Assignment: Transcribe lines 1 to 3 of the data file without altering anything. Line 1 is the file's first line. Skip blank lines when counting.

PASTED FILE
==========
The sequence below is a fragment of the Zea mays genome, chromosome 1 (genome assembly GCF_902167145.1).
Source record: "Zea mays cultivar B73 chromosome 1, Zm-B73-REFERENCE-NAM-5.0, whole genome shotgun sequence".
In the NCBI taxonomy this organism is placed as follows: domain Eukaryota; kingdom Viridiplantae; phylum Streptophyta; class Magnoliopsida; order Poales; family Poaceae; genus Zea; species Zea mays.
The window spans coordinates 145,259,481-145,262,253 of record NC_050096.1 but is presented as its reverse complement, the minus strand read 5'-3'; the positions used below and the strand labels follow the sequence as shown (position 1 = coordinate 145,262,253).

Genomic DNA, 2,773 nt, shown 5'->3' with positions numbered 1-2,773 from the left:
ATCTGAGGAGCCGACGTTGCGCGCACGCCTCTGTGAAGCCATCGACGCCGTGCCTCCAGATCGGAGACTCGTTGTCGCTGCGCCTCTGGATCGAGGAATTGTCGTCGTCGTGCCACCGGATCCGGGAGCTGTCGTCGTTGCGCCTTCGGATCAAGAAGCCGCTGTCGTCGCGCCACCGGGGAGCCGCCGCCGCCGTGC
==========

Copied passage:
The sequence below is a fragment of the Zea mays genome, chromosome 1 (genome assembly GCF_902167145.1).
Source record: "Zea mays cultivar B73 chromosome 1, Zm-B73-REFERENCE-NAM-5.0, whole genome shotgun sequence".
In the NCBI taxonomy this organism is placed as follows: domain Eukaryota; kingdom Viridiplantae; phylum Streptophyta; class Magnoliopsida; order Poales; family Poaceae; genus Zea; species Zea mays.